The heads of this universal church have, accordingly, insisted upon temporal power, not that they have cared one iota about sovereignty, in so far as it extends to a square inch of territory or implies the existence of a single subject. They have held out for temporal power as the concrete expression of that freedom from interference which the Holy Father must enjoy in order to fulfil his trust as the shepherd of all of the millions of Catholics inhabiting the four quarters of the earth. Temporal power is, in a word, but a corollary which flows from a primary proposition. That proposition is the universality of the Church of Rome.


One has but to read the incomplete draft of the Pact in order to see that it is the safeguarding of this aspect of temporal power which dominates the entire agreement. The Vatican remains a state with only that measure of territoriality necessary to give juridical expression to the unfettered independence of His Holiness. And to emphasize, as it were, the fact that territorial sovereignty means nothing to the Holy See, it is provided that the detail police work of this enclave shall be attended to by the Italian state for account of the Papacy. Nothing has been left undone to assure the spiritual primacy of the Pope and, at the same time, refute the fallacy that imperialism or political ambition has had anything to do with his steadfast revindication of his right. In a word, the Holy See has now become nothing more or less than what Pope Pius IX and his successors insisted that it must be: a spiritual District of Columbia wherein resides the earthly, head of an universal church.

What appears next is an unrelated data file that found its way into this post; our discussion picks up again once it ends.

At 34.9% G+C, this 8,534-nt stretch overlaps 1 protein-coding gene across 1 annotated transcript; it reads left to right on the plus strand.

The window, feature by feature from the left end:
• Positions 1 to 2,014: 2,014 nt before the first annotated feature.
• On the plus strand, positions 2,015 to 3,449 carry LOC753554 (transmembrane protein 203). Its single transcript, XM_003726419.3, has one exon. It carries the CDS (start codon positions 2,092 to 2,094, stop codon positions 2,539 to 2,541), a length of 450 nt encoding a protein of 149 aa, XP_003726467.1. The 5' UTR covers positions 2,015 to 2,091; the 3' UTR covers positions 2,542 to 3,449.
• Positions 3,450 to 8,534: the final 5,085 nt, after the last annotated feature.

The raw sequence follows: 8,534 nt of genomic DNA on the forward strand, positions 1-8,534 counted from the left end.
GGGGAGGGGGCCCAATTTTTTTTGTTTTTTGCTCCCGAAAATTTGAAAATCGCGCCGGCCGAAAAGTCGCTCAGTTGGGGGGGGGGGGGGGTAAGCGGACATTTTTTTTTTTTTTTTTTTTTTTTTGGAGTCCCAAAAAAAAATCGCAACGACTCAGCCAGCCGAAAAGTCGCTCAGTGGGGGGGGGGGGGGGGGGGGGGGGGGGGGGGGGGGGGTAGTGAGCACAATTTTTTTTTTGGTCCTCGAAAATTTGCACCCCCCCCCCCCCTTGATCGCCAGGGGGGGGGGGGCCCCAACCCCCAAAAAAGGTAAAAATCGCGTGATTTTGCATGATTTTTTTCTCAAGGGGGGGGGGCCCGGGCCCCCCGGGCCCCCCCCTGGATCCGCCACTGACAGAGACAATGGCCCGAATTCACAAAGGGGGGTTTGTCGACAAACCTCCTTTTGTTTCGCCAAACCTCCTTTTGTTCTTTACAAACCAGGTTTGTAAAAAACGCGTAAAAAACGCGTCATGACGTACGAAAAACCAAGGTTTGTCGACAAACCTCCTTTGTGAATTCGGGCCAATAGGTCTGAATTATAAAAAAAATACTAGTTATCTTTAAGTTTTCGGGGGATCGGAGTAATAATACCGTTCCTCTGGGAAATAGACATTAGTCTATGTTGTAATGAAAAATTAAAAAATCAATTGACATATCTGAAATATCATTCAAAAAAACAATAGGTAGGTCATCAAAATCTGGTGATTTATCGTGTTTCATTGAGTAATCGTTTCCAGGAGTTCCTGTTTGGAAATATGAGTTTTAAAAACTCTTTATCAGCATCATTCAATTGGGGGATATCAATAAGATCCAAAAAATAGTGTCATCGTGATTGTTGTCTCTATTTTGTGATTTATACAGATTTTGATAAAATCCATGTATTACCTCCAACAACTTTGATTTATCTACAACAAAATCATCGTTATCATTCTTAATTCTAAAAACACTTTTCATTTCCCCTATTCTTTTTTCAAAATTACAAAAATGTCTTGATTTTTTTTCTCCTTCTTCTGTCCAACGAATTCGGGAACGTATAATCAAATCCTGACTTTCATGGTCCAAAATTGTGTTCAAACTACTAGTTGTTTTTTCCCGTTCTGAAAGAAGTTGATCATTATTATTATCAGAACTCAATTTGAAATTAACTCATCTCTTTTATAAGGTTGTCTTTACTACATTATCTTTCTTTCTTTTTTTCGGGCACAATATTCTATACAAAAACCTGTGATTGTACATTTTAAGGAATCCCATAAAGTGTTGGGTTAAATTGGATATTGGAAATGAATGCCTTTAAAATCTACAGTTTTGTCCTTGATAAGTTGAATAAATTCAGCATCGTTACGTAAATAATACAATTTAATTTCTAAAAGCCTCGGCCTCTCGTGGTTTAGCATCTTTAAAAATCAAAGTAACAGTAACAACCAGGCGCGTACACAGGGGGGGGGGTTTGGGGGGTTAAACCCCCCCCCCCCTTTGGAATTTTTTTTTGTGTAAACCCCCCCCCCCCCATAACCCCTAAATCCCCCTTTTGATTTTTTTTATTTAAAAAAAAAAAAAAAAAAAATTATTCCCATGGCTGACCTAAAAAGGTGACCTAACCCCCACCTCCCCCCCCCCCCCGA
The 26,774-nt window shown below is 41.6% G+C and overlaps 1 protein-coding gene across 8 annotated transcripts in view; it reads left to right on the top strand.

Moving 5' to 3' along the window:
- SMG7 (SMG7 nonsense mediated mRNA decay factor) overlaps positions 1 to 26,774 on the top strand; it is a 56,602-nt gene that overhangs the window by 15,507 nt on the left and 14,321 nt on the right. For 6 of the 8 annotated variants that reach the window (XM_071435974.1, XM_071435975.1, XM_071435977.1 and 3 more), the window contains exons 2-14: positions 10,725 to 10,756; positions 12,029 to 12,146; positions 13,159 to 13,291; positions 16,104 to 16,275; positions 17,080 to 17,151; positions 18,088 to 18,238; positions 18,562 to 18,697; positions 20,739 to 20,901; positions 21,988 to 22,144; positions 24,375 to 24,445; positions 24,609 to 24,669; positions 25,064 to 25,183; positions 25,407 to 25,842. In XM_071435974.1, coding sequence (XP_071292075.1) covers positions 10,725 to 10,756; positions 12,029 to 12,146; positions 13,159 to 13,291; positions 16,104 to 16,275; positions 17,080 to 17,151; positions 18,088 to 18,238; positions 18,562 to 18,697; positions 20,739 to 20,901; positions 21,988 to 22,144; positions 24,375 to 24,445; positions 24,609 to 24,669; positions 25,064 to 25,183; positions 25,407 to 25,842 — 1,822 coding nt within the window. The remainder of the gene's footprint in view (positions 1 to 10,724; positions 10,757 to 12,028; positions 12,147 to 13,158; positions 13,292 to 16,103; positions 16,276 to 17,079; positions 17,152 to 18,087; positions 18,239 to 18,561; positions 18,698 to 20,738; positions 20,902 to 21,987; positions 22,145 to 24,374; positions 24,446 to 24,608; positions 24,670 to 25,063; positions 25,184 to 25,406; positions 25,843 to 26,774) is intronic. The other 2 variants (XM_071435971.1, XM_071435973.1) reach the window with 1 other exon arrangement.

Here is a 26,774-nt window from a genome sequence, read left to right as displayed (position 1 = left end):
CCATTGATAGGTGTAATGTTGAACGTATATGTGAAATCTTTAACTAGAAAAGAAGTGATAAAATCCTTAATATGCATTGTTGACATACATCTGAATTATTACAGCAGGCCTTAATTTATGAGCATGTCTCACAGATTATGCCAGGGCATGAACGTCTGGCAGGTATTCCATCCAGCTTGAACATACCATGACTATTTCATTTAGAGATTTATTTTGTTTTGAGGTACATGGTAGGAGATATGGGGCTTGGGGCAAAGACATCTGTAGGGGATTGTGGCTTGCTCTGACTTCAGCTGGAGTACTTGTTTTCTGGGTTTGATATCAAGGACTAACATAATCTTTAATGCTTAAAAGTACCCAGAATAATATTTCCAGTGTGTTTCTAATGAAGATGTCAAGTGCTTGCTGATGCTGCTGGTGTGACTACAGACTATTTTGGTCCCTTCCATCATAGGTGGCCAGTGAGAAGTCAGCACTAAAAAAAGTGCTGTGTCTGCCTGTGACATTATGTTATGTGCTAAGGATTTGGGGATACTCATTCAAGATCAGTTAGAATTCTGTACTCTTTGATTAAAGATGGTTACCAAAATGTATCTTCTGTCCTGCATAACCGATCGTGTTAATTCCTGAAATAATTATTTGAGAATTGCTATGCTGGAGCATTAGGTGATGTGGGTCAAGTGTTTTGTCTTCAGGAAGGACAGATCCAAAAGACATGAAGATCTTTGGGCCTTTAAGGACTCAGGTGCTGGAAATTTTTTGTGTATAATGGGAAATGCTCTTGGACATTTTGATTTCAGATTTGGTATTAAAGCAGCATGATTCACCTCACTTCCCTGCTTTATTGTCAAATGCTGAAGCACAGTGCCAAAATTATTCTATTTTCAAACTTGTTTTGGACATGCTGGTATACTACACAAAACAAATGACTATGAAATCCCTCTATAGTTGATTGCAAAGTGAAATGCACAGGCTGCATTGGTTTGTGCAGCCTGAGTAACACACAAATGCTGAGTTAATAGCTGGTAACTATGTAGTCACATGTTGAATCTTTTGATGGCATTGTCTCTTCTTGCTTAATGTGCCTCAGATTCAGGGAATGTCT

The fact that the Sovereign Pontiff is admitted to have the right to coin money, issue postage stamps and establish a system of posts and telegraphs is more an outward expression of that temporal kingship which vitally interests all Catholics. The features of the agreement which create a concordat between Italy and the Holy See are mere details which are of but secondary importance to non-Italian Catholics. The same thing may be said of those articles which bear upon the applicability in Italy of certain aspects of Canon Law. I shall not deal with such ancillary questions. They do not belong on the front page of the American press. What concerns all Americans, and particularly American Catholics, is the unequivocal definition of temporal power established by this Pact.

I do not say that this means that I shall live to see a Catholic in the White House. Logic does not wipe out prejudices. Religious prejudices are the most persistent of all prejudices. Time is the only dissolvent to which they ever yield. I do not expect to reach double the allotted three score and ten. I, therefore, have no illusions as to what is likely to happen during the next few decades. I am inclined to think, however, that this settlement of the Roman Question will play a part in clarifying the atmosphere. It will, at all events, answer certain objections which were recently raised by many men and women who, though misinformed, sought to do their duty as American citizens.